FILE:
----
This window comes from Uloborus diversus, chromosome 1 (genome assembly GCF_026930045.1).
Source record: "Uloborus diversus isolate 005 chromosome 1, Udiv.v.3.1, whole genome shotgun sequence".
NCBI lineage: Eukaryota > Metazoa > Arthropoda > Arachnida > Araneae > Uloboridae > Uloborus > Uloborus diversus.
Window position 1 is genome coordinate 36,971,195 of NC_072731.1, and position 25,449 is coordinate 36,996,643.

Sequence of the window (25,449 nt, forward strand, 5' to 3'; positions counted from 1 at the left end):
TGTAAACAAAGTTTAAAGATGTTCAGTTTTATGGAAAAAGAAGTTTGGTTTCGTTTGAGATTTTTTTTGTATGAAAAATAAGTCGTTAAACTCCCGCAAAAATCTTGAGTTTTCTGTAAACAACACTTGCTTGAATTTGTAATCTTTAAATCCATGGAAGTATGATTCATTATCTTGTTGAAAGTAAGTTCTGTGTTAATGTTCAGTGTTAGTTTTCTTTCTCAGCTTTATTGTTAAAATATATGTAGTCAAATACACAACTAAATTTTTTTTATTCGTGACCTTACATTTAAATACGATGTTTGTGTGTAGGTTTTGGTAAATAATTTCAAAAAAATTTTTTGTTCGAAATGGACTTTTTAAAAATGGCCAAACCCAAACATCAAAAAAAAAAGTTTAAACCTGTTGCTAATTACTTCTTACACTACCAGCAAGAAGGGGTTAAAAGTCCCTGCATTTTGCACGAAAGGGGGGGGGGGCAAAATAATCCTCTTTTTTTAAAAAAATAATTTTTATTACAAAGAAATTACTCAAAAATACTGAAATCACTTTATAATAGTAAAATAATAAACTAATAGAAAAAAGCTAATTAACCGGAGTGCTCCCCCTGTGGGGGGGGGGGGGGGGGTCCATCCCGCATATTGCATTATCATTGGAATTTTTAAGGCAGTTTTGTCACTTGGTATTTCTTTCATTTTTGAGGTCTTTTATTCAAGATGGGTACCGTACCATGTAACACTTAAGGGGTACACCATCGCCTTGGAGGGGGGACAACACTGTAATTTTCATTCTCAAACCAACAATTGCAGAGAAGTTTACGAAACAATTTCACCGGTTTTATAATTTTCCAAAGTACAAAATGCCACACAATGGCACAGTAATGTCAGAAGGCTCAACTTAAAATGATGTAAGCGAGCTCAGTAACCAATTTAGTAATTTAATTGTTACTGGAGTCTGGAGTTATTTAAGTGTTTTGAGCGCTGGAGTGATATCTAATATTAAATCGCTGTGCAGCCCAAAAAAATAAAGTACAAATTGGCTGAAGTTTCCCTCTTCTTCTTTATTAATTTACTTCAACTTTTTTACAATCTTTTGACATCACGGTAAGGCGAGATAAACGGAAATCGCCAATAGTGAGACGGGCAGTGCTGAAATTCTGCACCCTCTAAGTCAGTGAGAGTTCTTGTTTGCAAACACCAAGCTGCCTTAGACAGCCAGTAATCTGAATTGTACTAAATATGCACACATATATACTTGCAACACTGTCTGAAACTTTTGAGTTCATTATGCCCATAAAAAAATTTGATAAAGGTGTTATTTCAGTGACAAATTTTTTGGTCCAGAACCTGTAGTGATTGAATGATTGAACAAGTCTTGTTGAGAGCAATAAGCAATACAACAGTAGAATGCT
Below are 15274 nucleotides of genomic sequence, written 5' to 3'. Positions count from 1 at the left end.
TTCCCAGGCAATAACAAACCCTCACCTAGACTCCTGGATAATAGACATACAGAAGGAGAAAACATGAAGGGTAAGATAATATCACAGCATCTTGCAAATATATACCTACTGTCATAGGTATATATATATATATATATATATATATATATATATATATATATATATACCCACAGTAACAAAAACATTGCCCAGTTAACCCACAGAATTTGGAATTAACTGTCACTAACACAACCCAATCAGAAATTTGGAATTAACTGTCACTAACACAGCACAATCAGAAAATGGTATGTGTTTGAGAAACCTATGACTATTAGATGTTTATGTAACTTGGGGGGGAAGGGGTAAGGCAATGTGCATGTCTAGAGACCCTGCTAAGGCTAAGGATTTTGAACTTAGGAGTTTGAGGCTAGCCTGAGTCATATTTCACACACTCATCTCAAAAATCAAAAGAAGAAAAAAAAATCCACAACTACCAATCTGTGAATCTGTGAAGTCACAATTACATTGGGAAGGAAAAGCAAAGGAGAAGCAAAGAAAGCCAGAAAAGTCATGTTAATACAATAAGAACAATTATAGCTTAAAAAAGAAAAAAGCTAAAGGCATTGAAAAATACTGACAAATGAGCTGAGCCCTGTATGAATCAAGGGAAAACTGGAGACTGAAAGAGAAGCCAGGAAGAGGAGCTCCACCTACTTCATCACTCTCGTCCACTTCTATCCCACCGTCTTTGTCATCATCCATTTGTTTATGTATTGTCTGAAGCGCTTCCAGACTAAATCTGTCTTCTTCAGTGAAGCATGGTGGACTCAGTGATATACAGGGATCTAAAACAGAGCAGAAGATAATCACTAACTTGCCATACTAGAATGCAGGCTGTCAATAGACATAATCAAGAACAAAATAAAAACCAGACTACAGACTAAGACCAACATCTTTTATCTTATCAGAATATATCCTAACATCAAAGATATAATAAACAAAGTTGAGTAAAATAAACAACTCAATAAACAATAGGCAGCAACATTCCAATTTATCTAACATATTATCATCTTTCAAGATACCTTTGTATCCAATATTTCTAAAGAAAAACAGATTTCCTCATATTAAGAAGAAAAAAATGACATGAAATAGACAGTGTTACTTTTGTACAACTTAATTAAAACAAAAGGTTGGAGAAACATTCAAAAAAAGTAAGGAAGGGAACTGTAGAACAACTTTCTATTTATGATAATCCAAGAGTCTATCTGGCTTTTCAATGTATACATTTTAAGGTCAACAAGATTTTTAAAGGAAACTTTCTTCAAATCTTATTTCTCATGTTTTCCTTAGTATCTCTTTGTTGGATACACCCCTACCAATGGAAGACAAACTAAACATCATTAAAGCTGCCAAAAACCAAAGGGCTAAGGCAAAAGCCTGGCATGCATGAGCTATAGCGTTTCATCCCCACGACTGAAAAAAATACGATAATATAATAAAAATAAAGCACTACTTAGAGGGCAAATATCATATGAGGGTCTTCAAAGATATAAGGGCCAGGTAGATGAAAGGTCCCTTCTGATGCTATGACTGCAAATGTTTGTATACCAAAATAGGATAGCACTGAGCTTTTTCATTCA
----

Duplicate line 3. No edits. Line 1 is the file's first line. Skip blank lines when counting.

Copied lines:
NCBI lineage: Eukaryota > Metazoa > Arthropoda > Arachnida > Araneae > Uloboridae > Uloborus > Uloborus diversus.